We spent the weekend in shock, trying to wrap our heads around the fact that this was actually happening. We were glued to the TV, desperate to gather information, make sense of our new reality. Then they announced that Monday morning we would be in a lockdown and would only be allowed to leave the house to go to the supermarket and the pharmacy. It felt eery, like we were trapped in a sci-fi movie or a weird dream. Meanwhile, Coral sent me daily messages to get out of Spain, as the borders started to close. But which place was safer? Spain might have an alarming number of cases but at least the government was taking action. Meanwhile, the US was caught in uncertainty as Trump swung back and forth between brushing it off and taking it semi-seriously.
Sunday, we bid a silent adieu to our freedom although the police had already started patrolling and sending people home from Saturday night. It helped that the weather had taken a turn just as the lockdown started. On Monday, and every day this week, the sun has tried to come out but hasn’t had much success. Perhaps it’s nature’s way of consoling us during our confinement.
I am grateful for the roof over my head, for the fact that I am not in wont of food or supplies, for the fact that I have my husband and two cats by my side and my mother-in-law nearby. The knowledge that I am not alone even though I am isolated helps enormously with my emotional state. I think of those who don’t have the same, who don’t have a home to go to.
I am grateful for the community that we have built over 10 years, the group of beautiful, supportive and amazing people, who, as soon as the lockdown went into effect, stayed connected through a WhatsApp group and tried to figure out how to help. Lorna, who set up a shopping trip for those who couldn’t make it themselves or might just need an extra hand. Estelle, who immediately thought of the people who might be in dire situations and not have access to food and set up a collection, raising more than 300 euros within days which will be used to purchase food that will be donated to our local Red Cross. The donors are people who, themselves, are vulnerable to being affected financially as the virus first attacks our health and then sweeps through again to attack us financially, stealing jobs, canceling events, bringing sports events to a standstill.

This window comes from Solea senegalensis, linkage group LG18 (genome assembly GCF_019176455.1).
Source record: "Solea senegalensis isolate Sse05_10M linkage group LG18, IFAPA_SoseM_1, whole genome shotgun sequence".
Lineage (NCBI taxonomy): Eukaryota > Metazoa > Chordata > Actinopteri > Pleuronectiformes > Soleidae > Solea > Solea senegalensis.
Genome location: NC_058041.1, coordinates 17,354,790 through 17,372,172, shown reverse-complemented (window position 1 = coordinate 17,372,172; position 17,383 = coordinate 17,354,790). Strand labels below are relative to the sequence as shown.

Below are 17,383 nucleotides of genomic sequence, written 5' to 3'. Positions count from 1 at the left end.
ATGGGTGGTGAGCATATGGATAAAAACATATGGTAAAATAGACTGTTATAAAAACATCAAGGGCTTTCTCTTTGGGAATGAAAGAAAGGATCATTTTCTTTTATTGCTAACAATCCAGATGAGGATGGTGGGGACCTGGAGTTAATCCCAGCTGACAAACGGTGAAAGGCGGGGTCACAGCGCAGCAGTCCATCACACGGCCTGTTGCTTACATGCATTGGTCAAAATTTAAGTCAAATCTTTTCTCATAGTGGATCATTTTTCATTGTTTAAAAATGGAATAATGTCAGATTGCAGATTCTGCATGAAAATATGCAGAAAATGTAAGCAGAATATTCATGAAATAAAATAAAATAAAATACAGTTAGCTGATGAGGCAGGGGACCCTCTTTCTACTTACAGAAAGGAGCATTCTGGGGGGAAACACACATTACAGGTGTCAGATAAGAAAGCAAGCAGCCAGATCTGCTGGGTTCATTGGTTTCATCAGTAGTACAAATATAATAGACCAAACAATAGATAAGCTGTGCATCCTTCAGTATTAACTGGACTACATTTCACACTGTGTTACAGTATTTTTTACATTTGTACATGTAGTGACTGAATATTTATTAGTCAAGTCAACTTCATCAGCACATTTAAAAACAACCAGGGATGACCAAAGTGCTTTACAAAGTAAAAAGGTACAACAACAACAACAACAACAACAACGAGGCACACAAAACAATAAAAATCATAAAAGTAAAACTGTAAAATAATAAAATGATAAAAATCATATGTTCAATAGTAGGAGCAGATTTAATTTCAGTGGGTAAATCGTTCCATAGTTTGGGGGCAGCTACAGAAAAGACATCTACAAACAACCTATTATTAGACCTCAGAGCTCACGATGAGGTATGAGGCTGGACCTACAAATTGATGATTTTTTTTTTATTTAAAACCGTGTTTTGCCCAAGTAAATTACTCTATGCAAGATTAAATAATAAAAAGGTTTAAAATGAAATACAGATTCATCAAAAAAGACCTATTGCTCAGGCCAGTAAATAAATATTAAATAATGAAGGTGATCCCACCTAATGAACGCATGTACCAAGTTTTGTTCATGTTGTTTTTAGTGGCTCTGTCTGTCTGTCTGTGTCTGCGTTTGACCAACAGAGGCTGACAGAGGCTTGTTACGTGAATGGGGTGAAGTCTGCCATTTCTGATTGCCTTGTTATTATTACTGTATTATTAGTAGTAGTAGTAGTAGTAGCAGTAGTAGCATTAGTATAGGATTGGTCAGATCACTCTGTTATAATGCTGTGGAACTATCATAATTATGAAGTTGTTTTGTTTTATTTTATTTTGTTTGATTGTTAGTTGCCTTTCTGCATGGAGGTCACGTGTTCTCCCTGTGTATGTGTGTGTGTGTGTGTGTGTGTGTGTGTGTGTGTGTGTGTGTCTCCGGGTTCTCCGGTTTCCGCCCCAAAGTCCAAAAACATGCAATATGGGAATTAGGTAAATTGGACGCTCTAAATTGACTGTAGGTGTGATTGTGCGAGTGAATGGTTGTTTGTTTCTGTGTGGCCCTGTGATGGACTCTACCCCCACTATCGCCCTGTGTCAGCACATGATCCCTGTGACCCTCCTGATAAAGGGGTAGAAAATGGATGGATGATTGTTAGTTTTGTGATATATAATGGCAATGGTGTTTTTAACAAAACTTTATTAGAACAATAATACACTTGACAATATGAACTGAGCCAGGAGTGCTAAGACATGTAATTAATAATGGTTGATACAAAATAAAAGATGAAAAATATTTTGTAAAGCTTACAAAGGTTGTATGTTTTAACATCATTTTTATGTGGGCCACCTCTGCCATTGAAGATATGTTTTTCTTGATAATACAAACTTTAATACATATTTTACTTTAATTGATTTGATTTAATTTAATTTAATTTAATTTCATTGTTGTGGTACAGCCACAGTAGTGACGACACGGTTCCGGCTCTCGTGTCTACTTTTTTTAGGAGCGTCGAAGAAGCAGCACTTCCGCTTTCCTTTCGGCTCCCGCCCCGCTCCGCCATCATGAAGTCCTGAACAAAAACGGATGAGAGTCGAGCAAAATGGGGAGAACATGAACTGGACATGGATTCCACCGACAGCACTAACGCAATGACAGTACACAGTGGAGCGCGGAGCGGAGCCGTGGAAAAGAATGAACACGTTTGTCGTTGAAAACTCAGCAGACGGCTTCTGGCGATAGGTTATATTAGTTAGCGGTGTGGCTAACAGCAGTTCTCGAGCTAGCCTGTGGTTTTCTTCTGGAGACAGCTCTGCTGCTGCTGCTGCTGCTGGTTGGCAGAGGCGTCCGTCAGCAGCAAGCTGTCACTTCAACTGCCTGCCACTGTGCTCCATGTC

Life has thrown us a major curve ball, but I am grateful for the fact that David and I have life experience. We already know what it’s like when your whole world gets turned upside down from one day to the next because that’s what happened to us in 2009 when we lost our jobs within the same week while living in New York City. We’ll get through this as we got through it back then. And, maybe in some crazy way that we can’t foresee, our lives will be better because of it.
We are heart warmed by videos coming out of Italy of people singing on balconies. Every night, in Spain, at 8:00, we go out on our own balconies and applaud the health care workers who are exposed to dangerous conditions yet work tirelessly regardless. We clap enthusiastically… as we brush tears away. We are moved by this orchestrated effort to show our appreciation but also by this reminder that we are not alone. The streets may be quiet, Altea may appear to be a ghost town, but, behind every door, are people just like us. And every evening we see them – or at least hear them. It is good to make connection if only through open balcony doors and windows and the comforting sound of hands coming together.
Every cloud has a silver lining. Images of Venice’s crystal water canals and the two photos showing the stark difference of Earth before the virus and after have been popping up on Facebook and make one thing clear: Perhaps, this is just Nature’s way of catching a breather. Life is coming to a standstill, but is that really such a bad thing? Maybe we were all running too fast, heading full speed towards our own destruction. Maybe we needed to be stopped in our tracks. Maybe the human race is the pandemic from which Nature has been getting sick and slowly dying. Maybe the Coronavirus is her vaccination after decades of suffering.
Announce to the world a week before this all started that the Coronvirus was going to force whole industries to come to a halt, factories to shut down, people to stop traveling, and we would have scoffed at such a crazy statement, laughing it off and not giving it even a second of our time. It would have been unimaginable. But it is has happened. It is happening. Anything is possible – including maybe even a permanent change in people’s behaviors after all of this is over so that we can live in harmony once more.
I am so grateful that we had our 10th anniversary party just in time. What a beautiful way to celebrate with friends right before the doors closed and we found ourselves in an indefinite lockdown…